The British Insurance Brokers’ Association (BIBA) issued a press release recently (full version here) commenting on the proposed creation of a code of practice for comparison sites. Their stance is that buyers of insurance on comparison sites are not being treated fairly. Treating Customers Fairly (TCF) is a concept created by the Financial Services Authority (FSA) which essentially removes the ability of firms to say ‘well I followed the letter of the law’ – the concept of TCF forces them to consider the spirit of the law as well. It’s about principles rather than rules.
I’ve written before about my distrust of comparison sites (to various different degrees depending on the site) and despite the obvious bias BIBA is bound to have I can’t help but agree with them.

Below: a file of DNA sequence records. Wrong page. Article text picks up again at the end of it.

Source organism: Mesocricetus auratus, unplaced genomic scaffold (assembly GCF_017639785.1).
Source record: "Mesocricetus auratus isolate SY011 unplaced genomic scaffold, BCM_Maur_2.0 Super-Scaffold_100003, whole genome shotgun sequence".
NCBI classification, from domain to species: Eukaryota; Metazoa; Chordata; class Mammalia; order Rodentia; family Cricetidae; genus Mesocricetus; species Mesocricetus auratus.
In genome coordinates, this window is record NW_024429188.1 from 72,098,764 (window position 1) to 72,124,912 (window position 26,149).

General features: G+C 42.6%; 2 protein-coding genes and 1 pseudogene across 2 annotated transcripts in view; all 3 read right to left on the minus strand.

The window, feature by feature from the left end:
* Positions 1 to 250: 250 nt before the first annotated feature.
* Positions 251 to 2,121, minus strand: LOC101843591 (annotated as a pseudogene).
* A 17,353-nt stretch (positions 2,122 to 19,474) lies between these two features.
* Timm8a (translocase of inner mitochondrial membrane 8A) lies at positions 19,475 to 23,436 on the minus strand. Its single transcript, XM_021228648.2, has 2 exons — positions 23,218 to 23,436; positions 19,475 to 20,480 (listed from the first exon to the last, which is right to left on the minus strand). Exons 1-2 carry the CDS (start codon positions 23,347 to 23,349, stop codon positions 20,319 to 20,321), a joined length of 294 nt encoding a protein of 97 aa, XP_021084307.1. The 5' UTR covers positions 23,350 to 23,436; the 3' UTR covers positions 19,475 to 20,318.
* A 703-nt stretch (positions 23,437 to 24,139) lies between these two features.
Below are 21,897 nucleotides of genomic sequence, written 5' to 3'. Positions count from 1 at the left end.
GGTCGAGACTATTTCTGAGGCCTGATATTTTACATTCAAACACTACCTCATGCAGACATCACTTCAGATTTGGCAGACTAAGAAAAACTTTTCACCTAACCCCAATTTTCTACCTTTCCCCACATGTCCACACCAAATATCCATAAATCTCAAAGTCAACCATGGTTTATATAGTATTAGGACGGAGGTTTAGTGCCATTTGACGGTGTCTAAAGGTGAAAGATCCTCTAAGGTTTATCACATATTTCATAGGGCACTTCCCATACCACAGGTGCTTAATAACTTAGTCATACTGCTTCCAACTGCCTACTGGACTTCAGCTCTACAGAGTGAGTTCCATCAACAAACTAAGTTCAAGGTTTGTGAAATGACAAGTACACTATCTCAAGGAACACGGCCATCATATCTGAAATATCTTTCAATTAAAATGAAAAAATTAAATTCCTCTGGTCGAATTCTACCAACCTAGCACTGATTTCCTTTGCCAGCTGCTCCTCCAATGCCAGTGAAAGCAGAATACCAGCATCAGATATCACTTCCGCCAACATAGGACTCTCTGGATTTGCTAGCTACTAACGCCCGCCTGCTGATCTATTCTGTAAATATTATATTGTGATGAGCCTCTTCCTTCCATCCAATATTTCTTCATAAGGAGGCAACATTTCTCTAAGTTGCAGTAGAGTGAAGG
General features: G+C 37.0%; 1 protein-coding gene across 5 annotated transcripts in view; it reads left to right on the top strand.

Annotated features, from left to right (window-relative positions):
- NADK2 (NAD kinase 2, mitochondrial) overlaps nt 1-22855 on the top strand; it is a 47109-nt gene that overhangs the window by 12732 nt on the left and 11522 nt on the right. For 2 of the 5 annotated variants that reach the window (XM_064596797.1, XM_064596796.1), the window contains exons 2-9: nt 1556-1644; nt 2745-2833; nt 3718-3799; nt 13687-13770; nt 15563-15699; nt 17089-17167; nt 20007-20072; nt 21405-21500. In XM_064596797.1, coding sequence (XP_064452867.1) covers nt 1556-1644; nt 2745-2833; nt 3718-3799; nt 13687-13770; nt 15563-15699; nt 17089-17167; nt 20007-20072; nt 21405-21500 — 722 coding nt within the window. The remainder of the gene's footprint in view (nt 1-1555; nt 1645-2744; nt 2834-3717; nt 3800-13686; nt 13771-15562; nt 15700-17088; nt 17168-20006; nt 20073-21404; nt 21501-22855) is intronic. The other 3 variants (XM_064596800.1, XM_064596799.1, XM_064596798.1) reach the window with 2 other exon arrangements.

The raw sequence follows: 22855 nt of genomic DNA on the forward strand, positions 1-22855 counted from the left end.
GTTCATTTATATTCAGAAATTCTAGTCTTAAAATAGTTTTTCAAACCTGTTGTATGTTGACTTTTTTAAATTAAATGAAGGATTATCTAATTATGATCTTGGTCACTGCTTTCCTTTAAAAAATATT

In January 2008, BIBA published market research which showed that:
* Over half of insurance buyers interviewed believe that customers do not fully understand the differences between each insurance policy offered via comparison websites
* 94% of insurance comparison website users do not believe that the details of what the policy covers and does not cover are explained fully
* 84% of insurance buyers said that the details of insurance policies offered via price comparison websites can be confusing
* 93% of consumers believe that insurance comparison websites should be regulated in the same way as insurance intermediaries
* 63% of buyers are nervous about purchasing from comparison websites
* 59% of insurance comparison website users believe that it was not very obvious or not obvious at all who the policy was underwritten by.
Essentially, it could be argued that comparison sites are selling complex financial products and customers need more protection from poor practices that could result in the sale of inappropriate products.